The US and China have slapped tit-for-tat duties on $US34 billion ($A46 billion) worth of the other's imports, with Beijing accusing Washington of starting the "largest-scale trade war".
Hours before Washington's deadline for the tariffs to take effect, US President Donald Trump upped the ante, warning that the US may ultimately target over $US500 billion worth of Chinese goods, or roughly the total amount of US imports from China last year.
China's commerce ministry, in a statement shortly after the US deadline passed on Friday, said it was forced to retaliate, meaning imported US goods including cars, soybeans, and lobsters also faced 25 per cent tariffs.
China's soymeal futures fell more than 2 per cent on Friday afternoon before recovering most of those losses, amid initial market confusion over whether Beijing had actually implemented the tariffs, which it later confirmed it had.
Friday's long-expected tariff volley fuelled fear that a prolonged and escalating battle would deal a blow to global trade, investment and growth, while also damaging US farmers who stand to lose revenues and potentially driving up food prices in China.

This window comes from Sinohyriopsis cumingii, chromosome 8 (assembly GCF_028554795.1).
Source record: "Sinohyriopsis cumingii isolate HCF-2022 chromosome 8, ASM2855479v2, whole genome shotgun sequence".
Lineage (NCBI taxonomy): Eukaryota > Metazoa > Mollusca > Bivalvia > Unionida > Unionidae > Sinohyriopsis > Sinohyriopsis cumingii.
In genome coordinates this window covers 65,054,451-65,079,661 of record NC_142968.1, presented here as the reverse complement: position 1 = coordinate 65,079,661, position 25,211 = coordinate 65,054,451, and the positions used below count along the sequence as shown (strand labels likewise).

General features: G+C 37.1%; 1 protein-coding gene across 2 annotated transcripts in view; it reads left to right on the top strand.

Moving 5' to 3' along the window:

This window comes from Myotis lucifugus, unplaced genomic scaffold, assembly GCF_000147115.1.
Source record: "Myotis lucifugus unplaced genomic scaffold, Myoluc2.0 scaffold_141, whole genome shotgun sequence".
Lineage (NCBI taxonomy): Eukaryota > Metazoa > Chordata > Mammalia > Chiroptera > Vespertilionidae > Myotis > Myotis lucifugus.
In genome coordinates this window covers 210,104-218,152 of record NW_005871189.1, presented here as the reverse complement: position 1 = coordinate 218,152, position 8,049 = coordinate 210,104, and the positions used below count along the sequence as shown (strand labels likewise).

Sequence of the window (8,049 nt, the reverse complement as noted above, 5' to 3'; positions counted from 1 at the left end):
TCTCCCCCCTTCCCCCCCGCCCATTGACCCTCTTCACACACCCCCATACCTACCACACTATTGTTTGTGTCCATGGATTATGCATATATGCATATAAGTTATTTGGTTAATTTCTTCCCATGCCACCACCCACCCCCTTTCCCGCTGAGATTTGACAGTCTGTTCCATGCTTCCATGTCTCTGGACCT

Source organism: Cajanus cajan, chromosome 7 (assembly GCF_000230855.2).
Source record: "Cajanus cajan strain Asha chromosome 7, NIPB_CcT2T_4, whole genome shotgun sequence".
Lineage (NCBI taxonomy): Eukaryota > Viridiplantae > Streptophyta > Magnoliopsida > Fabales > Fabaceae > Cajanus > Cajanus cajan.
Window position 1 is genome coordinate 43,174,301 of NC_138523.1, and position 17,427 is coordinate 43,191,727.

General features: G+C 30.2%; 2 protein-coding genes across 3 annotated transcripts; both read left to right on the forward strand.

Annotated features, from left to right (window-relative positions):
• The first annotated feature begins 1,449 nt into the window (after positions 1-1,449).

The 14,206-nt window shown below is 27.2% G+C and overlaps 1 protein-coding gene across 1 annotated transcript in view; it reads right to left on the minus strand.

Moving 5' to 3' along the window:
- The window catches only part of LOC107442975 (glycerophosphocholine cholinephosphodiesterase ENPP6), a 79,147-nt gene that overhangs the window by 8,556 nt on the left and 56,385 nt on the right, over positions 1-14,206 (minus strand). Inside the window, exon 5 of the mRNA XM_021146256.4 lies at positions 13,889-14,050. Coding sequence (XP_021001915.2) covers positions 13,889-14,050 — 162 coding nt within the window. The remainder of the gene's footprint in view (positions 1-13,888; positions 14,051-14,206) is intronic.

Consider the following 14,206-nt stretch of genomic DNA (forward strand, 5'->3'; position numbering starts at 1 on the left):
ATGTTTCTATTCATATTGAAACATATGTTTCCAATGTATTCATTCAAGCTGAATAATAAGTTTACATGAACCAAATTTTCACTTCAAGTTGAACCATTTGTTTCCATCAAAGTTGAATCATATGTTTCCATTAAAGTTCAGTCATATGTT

The dispute has roiled financial markets including stocks, currencies and the global trade of commodities from soybeans to coal in recent weeks.
Chinese shares, battered in the run-up to the tariff deadline, reversed earlier losses to close higher, but the yuan remained weaker against the dollar. Asian equities wobbled but also managed to end up.
Importers of American retail goods hit by higher Chinese duties were reluctant to pass the costs on to consumers for now.
Ford Motor Co said on Thursday that for now, it will not hike prices of imported Ford and higher-margin luxury Lincoln models in China.
While Chinese state media have slammed Trump's trade policies and on Friday likened his administration to a "gang of hoodlums," the simmering conflict has gained little traction on China's tightly controlled social media, not cracking the 50 top-searched topics on the Twitter-like Weibo platform.
China's commerce ministry called the US actions "a violation of world trade rules" and said that it had "initiated the largest-scale trade war in economic history."
Trump has railed against Beijing for intellectual property theft and barriers to entry for US businesses and a $US375 billion US trade deficit with China.
A China central bank adviser said the planned US import tariffs on $US50 billion worth of Chinese goods - $US34 billion plus a planned follow-on list worth $US16 billion - will cut China's economic growth by 0.2 percentage points, the official Xinhua news agency reported.
China's tariff list is heavy on agricultural goods such as soybeans, sorghum and cotton, threatening US farmers in states that backed Trump in the 2016 US election, such as Texas and Iowa.
"This is not economic Armageddon. We will not have to hunt our food with pointy sticks," Rob Carnell, chief Asia economist at ING, said in a note.
"But it is applying the brakes to a global economy that has less durable momentum than appears to be the case."